Daniel Stone reports on a depressing study by the American Red Cross that "found that a surprising majority—almost 60 percent—of American teenagers thought things like water-boarding or sleep deprivation are sometimes acceptable":
More than half also approved of killing captured enemies in cases where the enemy had killed Americans. When asked about the reverse, 41 percent thought it was permissible for American troops to be tortured overseas. In all cases, young people showed themselves to be significantly more in favor of torture than older adults. … [T]he generational tip-toe back from humanitarian legal norms may say more about a nation increasingly removed from the costs of war. “For young people,” says Harvard’s [law professor Lawrence] Tribe, “to put themselves in place of a soldier is a level of empathy that most people simply don’t have anymore."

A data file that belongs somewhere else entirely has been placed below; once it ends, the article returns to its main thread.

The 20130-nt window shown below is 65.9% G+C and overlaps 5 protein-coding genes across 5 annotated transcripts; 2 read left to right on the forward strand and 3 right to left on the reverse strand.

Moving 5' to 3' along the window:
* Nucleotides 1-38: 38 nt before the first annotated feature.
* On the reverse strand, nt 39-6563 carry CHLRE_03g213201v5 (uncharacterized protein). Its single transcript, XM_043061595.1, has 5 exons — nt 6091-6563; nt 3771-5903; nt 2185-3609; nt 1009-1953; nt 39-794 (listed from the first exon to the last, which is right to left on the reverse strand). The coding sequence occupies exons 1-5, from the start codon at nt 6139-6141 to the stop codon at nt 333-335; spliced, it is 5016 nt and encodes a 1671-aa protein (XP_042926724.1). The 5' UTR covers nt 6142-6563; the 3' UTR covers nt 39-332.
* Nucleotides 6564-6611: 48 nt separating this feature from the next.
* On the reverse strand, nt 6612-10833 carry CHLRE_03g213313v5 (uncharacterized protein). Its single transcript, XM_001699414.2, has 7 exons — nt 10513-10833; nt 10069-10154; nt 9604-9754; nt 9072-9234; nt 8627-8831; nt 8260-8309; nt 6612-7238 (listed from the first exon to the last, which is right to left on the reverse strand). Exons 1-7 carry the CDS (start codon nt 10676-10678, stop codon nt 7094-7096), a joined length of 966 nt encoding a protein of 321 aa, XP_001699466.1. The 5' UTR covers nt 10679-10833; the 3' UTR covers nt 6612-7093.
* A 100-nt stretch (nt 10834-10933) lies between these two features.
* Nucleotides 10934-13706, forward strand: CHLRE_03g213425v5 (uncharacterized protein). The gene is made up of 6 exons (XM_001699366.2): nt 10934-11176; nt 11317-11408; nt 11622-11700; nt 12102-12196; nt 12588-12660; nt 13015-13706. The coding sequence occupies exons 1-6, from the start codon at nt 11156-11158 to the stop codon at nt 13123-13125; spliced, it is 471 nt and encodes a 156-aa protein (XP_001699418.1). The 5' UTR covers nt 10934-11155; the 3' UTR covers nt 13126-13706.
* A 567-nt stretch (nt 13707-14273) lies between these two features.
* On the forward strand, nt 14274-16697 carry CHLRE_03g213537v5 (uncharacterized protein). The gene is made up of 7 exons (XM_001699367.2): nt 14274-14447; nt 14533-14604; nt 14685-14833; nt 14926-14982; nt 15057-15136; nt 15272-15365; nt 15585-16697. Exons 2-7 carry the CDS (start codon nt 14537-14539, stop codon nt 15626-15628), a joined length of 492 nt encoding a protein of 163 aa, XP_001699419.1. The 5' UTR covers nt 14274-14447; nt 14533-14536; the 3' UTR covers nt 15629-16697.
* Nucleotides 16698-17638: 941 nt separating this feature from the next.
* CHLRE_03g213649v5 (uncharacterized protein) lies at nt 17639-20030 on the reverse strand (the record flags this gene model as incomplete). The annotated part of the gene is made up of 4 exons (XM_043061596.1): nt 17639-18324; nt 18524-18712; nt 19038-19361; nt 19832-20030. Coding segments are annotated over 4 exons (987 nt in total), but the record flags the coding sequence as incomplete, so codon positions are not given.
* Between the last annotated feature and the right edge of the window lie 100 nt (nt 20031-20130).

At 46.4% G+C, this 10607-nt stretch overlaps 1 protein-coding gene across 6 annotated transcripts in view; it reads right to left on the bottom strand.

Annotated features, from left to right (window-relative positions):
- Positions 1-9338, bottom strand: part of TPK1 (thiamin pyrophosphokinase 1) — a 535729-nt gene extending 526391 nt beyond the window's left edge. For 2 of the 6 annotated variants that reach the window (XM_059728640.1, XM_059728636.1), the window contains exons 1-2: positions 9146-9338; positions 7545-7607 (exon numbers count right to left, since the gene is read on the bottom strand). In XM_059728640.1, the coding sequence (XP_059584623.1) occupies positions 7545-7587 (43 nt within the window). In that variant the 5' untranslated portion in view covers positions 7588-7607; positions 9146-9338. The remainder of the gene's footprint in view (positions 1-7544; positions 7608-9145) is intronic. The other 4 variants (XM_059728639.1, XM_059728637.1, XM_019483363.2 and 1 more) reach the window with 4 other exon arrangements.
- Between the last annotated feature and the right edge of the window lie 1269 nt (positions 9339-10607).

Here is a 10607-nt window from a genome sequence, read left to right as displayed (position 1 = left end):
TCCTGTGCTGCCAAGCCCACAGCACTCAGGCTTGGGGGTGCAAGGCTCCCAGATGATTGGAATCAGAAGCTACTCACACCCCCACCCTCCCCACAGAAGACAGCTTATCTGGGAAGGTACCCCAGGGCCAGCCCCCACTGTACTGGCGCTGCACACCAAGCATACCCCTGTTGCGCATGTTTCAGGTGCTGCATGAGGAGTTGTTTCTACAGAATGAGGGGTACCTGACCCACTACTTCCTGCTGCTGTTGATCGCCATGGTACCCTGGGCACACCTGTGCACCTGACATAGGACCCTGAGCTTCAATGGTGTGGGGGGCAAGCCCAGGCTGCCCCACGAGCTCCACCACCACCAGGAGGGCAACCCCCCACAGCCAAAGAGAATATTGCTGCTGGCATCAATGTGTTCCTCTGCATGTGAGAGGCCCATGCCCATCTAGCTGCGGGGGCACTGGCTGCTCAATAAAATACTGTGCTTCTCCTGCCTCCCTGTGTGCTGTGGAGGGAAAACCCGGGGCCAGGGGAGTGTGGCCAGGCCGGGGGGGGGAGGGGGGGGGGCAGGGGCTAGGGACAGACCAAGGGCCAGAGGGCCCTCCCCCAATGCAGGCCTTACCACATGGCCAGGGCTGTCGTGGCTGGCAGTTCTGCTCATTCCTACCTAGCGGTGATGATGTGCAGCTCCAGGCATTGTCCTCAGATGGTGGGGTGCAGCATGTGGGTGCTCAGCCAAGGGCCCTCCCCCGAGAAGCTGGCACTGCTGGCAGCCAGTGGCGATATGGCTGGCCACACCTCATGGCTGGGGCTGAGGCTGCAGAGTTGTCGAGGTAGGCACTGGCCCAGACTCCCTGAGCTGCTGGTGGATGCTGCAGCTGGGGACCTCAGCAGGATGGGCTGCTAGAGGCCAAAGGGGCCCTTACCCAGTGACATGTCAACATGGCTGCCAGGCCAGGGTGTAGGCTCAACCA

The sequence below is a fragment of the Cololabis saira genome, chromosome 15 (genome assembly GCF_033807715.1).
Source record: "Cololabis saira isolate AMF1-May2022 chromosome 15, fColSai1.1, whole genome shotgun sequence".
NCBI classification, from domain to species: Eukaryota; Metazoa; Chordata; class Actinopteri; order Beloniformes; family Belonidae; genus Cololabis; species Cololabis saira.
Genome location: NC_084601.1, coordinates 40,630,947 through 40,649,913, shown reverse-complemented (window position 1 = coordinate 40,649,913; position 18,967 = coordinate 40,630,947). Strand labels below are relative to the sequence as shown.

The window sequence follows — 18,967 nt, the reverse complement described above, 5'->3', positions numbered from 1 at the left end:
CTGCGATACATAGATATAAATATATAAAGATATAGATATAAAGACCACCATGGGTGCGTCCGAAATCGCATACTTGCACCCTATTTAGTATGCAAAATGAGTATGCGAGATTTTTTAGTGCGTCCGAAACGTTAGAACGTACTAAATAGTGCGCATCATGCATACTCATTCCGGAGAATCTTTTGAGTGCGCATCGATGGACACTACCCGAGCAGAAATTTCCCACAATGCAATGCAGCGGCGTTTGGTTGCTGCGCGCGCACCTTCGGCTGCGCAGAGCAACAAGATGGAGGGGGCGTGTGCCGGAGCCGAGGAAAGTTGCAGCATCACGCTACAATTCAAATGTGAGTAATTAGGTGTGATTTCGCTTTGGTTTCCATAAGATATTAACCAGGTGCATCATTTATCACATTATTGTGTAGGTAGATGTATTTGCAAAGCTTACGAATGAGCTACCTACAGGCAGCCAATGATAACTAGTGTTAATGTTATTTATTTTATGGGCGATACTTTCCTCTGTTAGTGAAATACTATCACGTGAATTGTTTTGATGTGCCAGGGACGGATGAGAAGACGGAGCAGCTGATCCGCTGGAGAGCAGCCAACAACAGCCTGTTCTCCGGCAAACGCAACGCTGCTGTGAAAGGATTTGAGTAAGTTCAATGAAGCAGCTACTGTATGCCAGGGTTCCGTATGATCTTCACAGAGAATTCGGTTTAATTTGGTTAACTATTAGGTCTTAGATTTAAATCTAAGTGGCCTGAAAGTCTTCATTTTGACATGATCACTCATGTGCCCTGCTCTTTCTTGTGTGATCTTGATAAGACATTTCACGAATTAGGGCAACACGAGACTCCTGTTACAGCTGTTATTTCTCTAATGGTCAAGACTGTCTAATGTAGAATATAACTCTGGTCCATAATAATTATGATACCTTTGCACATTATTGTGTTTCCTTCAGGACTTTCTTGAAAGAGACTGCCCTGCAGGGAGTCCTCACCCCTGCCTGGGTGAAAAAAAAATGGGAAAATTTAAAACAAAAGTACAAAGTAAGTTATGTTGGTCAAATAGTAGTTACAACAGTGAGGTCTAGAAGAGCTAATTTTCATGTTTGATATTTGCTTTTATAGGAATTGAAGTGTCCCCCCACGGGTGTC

And one should never discount the messages sent by our political leadership. One party wanted to embrace torture as a virtue; the other ended it without much fanfare and refused to prosecute war criminals if they were American. Those who have come of age in this era have gotten the message.